Melanoma and colorectal cancer grateful for treatment at MD Anderson | MD Anderson Cancer Center
Unless I’m a patient or know a friend or relative who has it, I can’t imagine most people think too much about cancer, let alone where they would go if they caught it. Why would you, if it wasn’t absolutely necessary? Before March 2015, I had never been sick a single day in my life, so I had no reason to think about cancer either.
But when I was diagnosed with colorectal cancer and then superficial spreading melanoma later that year, I was so glad to be at MD Anderson. The expertise of its doctors is worth the detour.
My Colorectal Cancer Diagnosis
I live in a small town in Arkansas. So when the blood that I had been seeing in my stool on and off for about a year started getting worse, my local doctor sent me to a gastroenterologist in Memphis, Tennessee. It’s the closest big city to me, and it only takes about an hour and a half to get there.
The Memphis doctor performed a colonoscopy and removed tissue for a biopsy. When the results came back he told me I had stage I rectal cancer.
The tumor was only the size of a large marble and was located in the lower part of my rectum, but the Memphis doctor said surgical removal of the growth was the best and only treatment option he had. could give me. I was also told that I would need a permanent colostomy – or a bag that collects stool outside the body through a hole in the abdomen – in order to remove the tumor.
My colorectal cancer treatment
My daughter and I didn’t like that sound very much. So she pulled out her phone and started researching the best places to go for colorectal cancer treatment. MD Anderson is ranked #1 in the nation for cancer care. We called and made an appointment.
To MD Anderson, I first met colorectal cancer surgeon Dr. Miguel Rodriguez-Bigas. He did additional tests and scans to confirm my diagnosis. He agreed that I should have the tumor removed. But since we caught him early, he said I would only need a temporary stoma. He was able to reverse it about three months later after my body had a chance to heal.
This plan looks much better to me. So Dr. Rodriguez-Bigas removed the tumor, part of my colon, and all of my rectum in the operation on April 19, 2015. He removed all the cancer, so I didn’t need chemotherapy, radiotherapy or any other treatment.
My unexpected diagnosis of melanoma
At that time, I thought I was done with cancer. Unfortunately, the cancer was not done with me. Before my stoma was reversed on July 22, 2015, my wife noticed a small pink spot on my back. She told me I had to have it checked out.
We made an appointment with MD Anderson dermatologist Dr Kelly Nelson for the same day I removed my staples. Dr. Nelson examined him and took tissue for a biopsy. A week later she called me to tell me the results: I had stage I melanoma. I needed to come back and get treatment.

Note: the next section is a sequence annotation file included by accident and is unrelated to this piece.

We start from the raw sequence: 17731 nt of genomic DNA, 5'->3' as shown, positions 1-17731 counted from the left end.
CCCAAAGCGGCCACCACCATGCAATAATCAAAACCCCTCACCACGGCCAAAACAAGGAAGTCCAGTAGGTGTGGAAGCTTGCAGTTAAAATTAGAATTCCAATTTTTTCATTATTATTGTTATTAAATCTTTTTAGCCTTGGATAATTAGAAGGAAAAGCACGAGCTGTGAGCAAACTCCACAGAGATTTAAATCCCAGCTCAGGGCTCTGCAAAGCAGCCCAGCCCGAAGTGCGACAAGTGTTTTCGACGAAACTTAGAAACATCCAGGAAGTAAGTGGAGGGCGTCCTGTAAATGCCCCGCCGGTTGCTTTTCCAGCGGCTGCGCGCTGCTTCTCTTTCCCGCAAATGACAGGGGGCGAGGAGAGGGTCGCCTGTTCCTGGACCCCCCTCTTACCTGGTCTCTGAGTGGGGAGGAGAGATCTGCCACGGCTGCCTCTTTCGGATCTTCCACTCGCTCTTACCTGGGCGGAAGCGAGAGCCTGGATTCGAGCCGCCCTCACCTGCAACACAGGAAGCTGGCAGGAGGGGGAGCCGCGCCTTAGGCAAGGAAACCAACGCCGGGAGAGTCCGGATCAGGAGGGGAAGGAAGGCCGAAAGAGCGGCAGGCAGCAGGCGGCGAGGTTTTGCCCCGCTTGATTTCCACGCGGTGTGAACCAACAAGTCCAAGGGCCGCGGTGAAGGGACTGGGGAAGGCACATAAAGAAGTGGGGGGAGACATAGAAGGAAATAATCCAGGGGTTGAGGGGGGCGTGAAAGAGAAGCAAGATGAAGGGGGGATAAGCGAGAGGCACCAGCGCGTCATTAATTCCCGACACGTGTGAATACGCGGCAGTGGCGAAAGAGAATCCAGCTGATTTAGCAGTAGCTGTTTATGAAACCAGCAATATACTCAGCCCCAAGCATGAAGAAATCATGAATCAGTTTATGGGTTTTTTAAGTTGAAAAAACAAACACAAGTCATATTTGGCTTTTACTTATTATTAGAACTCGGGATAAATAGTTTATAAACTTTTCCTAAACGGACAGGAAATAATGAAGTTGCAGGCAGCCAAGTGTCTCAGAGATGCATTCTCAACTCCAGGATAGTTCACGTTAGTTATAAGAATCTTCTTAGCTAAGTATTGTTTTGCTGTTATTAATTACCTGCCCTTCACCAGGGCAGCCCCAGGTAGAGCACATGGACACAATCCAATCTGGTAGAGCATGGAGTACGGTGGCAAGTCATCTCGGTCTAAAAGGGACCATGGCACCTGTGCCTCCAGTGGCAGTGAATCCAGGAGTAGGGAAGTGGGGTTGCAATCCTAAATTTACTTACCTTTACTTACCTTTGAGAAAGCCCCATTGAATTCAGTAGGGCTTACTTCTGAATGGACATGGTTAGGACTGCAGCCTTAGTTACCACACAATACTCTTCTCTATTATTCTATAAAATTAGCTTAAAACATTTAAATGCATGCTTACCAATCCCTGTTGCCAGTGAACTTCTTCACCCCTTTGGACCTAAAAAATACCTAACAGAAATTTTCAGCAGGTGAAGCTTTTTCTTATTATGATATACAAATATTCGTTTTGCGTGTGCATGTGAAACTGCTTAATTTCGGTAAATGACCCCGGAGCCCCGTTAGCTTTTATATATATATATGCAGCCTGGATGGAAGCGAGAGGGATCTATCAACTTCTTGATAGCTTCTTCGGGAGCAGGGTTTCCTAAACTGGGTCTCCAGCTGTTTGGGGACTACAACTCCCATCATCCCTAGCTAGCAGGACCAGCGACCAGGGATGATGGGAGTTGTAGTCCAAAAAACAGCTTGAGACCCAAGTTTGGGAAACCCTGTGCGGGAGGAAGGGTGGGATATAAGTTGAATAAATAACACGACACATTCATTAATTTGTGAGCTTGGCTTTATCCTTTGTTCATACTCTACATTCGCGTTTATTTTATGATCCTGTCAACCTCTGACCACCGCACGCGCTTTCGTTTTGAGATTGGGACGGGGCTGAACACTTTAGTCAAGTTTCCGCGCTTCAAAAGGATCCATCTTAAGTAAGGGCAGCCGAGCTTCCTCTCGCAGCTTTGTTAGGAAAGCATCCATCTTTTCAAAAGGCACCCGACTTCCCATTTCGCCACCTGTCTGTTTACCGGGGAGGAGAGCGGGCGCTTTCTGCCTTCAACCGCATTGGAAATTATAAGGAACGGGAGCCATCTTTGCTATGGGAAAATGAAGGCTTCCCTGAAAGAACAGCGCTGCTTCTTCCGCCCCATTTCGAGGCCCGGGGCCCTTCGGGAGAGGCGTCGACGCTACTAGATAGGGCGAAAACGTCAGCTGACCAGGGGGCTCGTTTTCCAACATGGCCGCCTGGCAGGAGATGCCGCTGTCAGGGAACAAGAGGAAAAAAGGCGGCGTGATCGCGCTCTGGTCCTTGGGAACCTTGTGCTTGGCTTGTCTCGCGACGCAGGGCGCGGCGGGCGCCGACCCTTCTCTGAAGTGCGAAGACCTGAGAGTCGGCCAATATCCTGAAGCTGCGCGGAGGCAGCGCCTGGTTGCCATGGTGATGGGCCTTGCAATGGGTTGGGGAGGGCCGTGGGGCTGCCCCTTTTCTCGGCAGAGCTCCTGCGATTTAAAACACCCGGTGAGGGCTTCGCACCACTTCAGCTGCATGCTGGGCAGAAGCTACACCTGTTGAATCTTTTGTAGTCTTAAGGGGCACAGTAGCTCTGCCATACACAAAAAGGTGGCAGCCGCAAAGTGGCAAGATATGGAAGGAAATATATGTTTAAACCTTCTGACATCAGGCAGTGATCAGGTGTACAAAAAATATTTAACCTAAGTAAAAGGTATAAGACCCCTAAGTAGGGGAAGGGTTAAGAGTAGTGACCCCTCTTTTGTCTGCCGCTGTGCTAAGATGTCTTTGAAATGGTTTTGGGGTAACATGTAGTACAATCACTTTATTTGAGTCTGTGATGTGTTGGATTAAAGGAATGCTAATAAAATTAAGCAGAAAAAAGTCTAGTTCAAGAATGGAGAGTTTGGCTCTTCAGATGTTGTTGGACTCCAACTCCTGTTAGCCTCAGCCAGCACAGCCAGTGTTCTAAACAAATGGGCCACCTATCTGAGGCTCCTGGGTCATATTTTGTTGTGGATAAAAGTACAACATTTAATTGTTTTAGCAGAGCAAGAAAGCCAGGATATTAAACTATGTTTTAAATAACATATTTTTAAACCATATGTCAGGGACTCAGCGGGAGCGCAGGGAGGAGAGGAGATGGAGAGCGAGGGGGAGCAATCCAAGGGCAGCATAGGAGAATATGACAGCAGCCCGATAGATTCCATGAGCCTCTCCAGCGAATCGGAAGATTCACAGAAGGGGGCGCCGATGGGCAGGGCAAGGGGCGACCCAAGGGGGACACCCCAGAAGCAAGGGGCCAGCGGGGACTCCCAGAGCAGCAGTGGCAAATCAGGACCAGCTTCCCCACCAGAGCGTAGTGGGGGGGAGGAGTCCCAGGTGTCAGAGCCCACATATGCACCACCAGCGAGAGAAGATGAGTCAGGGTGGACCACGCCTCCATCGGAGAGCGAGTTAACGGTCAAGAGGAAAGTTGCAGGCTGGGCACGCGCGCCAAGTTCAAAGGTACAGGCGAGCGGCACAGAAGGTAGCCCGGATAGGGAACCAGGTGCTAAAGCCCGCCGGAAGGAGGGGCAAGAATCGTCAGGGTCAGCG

I still didn’t feel very well at the time, and had only been home from the hospital for a week. But I’m glad to be back there: Dr. Nelson was able to remove the melanoma in his office, and that’s it. As we also caught this cancer early, I did not need any further treatment.
Why do I feel blessed by MD Anderson skill
I have been cancer free since 2015. I only go back to MD Anderson now for my annual exams. And every time I see Dr. Nelson or Dr. Rodriguez-Bigas, I remember how blessed I am to be at MD Anderson.
Dr. Nelson has an eye for spotting skin cancer that no one else has. Whenever she has medical students following her, she waits outside the exam room and lets them do my head-to-toe skin exam first. Then she returns to perform the skin examination herself. And she always finds things that need to be dealt with.
After Dr. Rodriguez-Bigas reversed my stoma, my daughter took copies of my abdominal scans to the doctor in Memphis to show him what I had done. He was really happy for me, but admitted he couldn’t have done the same. So I know I made the right decision choosing MD Anderson.
My life today, after treatment for melanoma and colorectal cancer
Today I am doing very well. But Dr. Rodriguez-Bigas removed my rectum and part of my colon before putting me back together. So it took me a while to get used to the changes.
I think the sickest I have ever felt was right after he reversed the stoma. My gut was starting to cramp and spasm. I had to go to the bathroom sometimes 10 or 15 times a day. It was really hard for me. Finally, he prescribed me a drug called dicyclomine used to treat irritable bowel syndrome. I take a pill twice a day now. It helps a lot.
I still have days when I can’t really leave the house. But they don’t happen as often as they used to – usually if I try to do too much. If I stay up too long, I know I’ll pay for it. But I’m retired now, and I’ve learned to slow down and pace myself. So I get along very well.
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